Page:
Neurologic music therapy refers to the therapeutic use of music to treat the effects of TBI. It has been successfully used on a variety of sensory, speech, and cognitive disorders that many brain injury survivors experience.
To help you decide whether music therapy is right for you, this article will explain the science behind it and what conditions it is most suited to treat. Before we get started though, let’s discuss what exactly music therapy is.
The Beauty of TBI Music Therapy
Music therapy is not really new. Cultures have utilized music as a healing technique for thousands of years.
However, with the advent of brain imaging technology, scientists were able to confirm what many instinctively knew: that music positively affects the brain.
In fact, music is one of the only sensory experiences that activates multiple areas of the brain bilaterally. This means that both hemispheres of the brain are engaged when listening to or creating music.
This has huge implications for brain injury patients, since one of the main goals in TBI recovery is to stimulate the brain and activate neuroplasticity.
Neuroplasticity refers to the brain’s ability to reorganize neurons in response to changes in environment or experience. This allows the brain to compensate for lost function after a brain injury by reassigning functions to other, undamaged brain regions.
Because music therapy activates neuroplasticity, this makes it one of the most effective and exciting new therapies for TBI recovery.
Benefits of Music Therapy
There are several benefits that music therapy can offer TBI patients.
Music affects the brain in observable and repeatable ways. This has enabled researchers and therapists to design specific interventions to achieve the results a patient requires.
Below is a list of common conditions that therapists can use music therapy to treat.
1. Language Difficulties
Therapists most often use music therapy to help aphasia patients regain the ability to speak. Interestingly, people who have severe aphasia still possess the ability to sing.
That is because singing engages the right side of the brain, while speaking utilizes the left side. Since most speaking disorders occur after damage to the left side of the brain, the side that controls singing remains intact.
This fact led speech therapists to develop a technique known as melodic intonation therapy. Melodic intonation therapy involves singing simple words or phrases to the tune of familiar melodies. With enough repetition, patients eventually turn their singing speech into normal speech.
What’s more, most patients permanently maintain the improvements they gain. This makes it a very effective way to re-learn how to speak after a TBI.
2. Cognitive Dysfunction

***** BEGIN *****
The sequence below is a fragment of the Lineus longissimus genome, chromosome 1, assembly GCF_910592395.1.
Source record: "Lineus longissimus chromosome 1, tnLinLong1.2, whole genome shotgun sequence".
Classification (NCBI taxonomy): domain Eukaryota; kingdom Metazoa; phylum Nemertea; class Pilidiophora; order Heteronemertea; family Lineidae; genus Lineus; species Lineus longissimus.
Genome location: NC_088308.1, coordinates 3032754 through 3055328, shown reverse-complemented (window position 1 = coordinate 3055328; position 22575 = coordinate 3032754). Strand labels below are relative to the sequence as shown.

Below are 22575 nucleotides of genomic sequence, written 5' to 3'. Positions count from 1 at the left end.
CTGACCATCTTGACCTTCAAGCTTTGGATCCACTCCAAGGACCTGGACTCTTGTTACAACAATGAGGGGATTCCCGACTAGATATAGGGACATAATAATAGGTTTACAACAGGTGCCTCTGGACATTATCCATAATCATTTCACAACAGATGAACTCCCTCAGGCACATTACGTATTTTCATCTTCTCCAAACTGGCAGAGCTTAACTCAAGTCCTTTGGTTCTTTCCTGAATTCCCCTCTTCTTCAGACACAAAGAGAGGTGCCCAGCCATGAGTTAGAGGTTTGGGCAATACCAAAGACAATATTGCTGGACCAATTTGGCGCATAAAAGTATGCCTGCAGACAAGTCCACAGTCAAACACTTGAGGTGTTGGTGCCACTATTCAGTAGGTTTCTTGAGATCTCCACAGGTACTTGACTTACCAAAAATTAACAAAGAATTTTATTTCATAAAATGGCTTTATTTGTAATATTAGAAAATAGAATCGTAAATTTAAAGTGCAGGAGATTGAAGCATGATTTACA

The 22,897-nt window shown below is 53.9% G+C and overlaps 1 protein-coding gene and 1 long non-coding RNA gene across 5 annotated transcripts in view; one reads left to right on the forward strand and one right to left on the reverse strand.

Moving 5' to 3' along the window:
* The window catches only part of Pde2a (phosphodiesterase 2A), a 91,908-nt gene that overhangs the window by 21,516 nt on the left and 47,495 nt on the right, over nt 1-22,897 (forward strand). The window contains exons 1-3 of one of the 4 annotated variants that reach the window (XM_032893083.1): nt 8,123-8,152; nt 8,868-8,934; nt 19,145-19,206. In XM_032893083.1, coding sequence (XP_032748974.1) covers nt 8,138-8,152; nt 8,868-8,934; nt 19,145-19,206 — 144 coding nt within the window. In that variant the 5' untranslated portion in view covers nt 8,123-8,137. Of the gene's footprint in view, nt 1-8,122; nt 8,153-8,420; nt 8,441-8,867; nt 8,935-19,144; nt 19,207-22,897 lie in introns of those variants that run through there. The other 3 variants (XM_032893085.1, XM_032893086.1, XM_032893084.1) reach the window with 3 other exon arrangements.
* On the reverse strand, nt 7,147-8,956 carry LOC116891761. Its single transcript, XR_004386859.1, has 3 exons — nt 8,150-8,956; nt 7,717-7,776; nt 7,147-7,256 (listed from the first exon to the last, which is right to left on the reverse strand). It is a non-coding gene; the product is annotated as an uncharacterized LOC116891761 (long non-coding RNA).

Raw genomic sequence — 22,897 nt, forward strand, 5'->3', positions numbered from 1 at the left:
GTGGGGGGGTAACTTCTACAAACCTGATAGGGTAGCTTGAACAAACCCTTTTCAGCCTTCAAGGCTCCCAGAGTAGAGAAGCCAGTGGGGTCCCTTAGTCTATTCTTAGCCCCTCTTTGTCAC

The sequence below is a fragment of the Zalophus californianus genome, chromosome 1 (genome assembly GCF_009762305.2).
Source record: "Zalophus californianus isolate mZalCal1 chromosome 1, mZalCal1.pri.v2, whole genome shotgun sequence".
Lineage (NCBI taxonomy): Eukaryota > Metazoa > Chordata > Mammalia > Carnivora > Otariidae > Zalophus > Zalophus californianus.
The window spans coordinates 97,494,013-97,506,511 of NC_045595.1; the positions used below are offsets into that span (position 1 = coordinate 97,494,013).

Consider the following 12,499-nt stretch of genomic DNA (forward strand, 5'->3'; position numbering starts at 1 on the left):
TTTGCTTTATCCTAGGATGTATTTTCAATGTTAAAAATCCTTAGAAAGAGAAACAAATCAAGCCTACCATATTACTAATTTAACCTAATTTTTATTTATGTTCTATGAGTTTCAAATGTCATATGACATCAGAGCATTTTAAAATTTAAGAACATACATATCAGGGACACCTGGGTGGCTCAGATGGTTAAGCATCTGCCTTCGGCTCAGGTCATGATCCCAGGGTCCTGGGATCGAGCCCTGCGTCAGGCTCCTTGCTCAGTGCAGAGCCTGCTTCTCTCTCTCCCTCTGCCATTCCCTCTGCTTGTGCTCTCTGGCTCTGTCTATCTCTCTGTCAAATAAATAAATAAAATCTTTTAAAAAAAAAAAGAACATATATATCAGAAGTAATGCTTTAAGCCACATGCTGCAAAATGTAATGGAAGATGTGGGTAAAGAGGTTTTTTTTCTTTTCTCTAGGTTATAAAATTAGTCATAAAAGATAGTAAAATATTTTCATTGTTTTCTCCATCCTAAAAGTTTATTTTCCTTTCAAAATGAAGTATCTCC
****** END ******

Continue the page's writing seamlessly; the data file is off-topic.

Music therapy can also improve cognitive function, especially in the areas of memory, attention, and behavior.
Studies show that learning lists through singing activates the temporal and frontal lobes on both sides of the brain, while spoken-word learning activates only the left side. Therefore, to help improve your memory after TBI, a music therapist might use familiar music to help you embed information in song-form.
In addition, music therapy triggers neuroplastic changes in the orbitofrontal cortex, the part of the brain in charge of social behavior. This can help TBI patients recover social skills and decrease impulsive behavior.
3. Motor Dysfunction
Finally, exercising with rhythmic auditory stimulation, a form of music therapy, can significantly improve gait and walking speed.
In fact, during one study, when the music beat accelerated, patients who formerly had difficulty walking increased their step rate.
This can occur because one of the key aspects of skilled movement is timing. If you don’t have a good sense of timing, you won’t be able to correctly execute movements. But with music therapy, musical rhythms are used as cues to help people regain muscle control and synchronize their movements.
By combining movement with music, patients can effectively boost their brain’s neuroplasticity. In fact, that explains why music-based rehab devices such as MusicGlove help patients recover movement faster than traditional therapy.
MusicGlove works by motivating users to perform hundreds of therapeutic hand and finger exercises through engaging musical games – and it’s clinically proven to improve hand function in 2 weeks.
All of this is just one more reason TBI patients should consider trying music therapy.
Understanding TBI Music Therapy
Music therapy offers a cutting-edge approach to recovery from TBI. It improves cognition, boosts muscle control, and helps patients relearn speech.
Because it engages several different areas in the brain at once, it’s effective for improving overall brain function.
We hope this article has inspired you to incorporate music therapy into your regimen and boost your recovery.
Featured Image: ©iStock/RobertoDavid